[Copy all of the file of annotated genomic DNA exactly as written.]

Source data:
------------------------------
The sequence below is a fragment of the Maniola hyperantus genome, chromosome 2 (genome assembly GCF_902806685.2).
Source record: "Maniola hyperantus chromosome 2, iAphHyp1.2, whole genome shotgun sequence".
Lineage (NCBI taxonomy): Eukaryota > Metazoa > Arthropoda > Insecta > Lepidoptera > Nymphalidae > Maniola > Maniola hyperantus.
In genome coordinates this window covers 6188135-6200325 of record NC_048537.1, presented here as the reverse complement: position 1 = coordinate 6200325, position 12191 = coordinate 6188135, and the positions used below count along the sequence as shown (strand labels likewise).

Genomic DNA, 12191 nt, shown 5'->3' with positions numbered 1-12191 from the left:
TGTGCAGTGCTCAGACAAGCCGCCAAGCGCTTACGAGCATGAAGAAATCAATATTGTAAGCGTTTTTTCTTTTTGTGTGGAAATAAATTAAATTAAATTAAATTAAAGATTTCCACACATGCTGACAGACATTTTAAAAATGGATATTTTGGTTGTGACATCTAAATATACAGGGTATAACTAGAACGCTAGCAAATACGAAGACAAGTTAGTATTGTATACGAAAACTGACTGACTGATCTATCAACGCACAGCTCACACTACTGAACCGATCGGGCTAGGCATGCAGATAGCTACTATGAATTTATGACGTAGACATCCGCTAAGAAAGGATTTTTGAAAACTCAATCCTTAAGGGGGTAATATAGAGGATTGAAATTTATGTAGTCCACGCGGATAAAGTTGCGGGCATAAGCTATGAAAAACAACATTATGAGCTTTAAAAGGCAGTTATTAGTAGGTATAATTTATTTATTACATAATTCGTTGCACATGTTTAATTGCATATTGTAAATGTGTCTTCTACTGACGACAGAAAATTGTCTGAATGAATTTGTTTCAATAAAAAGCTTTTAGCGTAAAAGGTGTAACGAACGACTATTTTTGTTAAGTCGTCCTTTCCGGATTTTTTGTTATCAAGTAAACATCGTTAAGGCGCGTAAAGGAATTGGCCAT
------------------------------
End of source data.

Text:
The sequence below is a fragment of the Maniola hyperantus genome, chromosome 2 (genome assembly GCF_902806685.2).
Source record: "Maniola hyperantus chromosome 2, iAphHyp1.2, whole genome shotgun sequence".
Lineage (NCBI taxonomy): Eukaryota > Metazoa > Arthropoda > Insecta > Lepidoptera > Nymphalidae > Maniola > Maniola hyperantus.
In genome coordinates this window covers 6188135-6200325 of record NC_048537.1, presented here as the reverse complement: position 1 = coordinate 6200325, position 12191 = coordinate 6188135, and the positions used below count along the sequence as shown (strand labels likewise).

Genomic DNA, 12191 nt, shown 5'->3' with positions numbered 1-12191 from the left:
TGTGCAGTGCTCAGACAAGCCGCCAAGCGCTTACGAGCATGAAGAAATCAATATTGTAAGCGTTTTTTCTTTTTGTGTGGAAATAAATTAAATTAAATTAAATTAAAGATTTCCACACATGCTGACAGACATTTTAAAAATGGATATTTTGGTTGTGACATCTAAATATACAGGGTATAACTAGAACGCTAGCAAATACGAAGACAAGTTAGTATTGTATACGAAAACTGACTGACTGATCTATCAACGCACAGCTCACACTACTGAACCGATCGGGCTAGGCATGCAGATAGCTACTATGAATTTATGACGTAGACATCCGCTAAGAAAGGATTTTTGAAAACTCAATCCTTAAGGGGGTAATATAGAGGATTGAAATTTATGTAGTCCACGCGGATAAAGTTGCGGGCATAAGCTATGAAAAACAACATTATGAGCTTTAAAAGGCAGTTATTAGTAGGTATAATTTATTTATTACATAATTCGTTGCACATGTTTAATTGCATATTGTAAATGTGTCTTCTACTGACGACAGAAAATTGTCTGAATGAATTTGTTTCAATAAAAAGCTTTTAGCGTAAAAGGTGTAACGAACGACTATTTTTGTTAAGTCGTCCTTTCCGGATTTTTTGTTATCAAGTAAACATCGTTAAGGCGCGTAAAGGAATTGGCCAT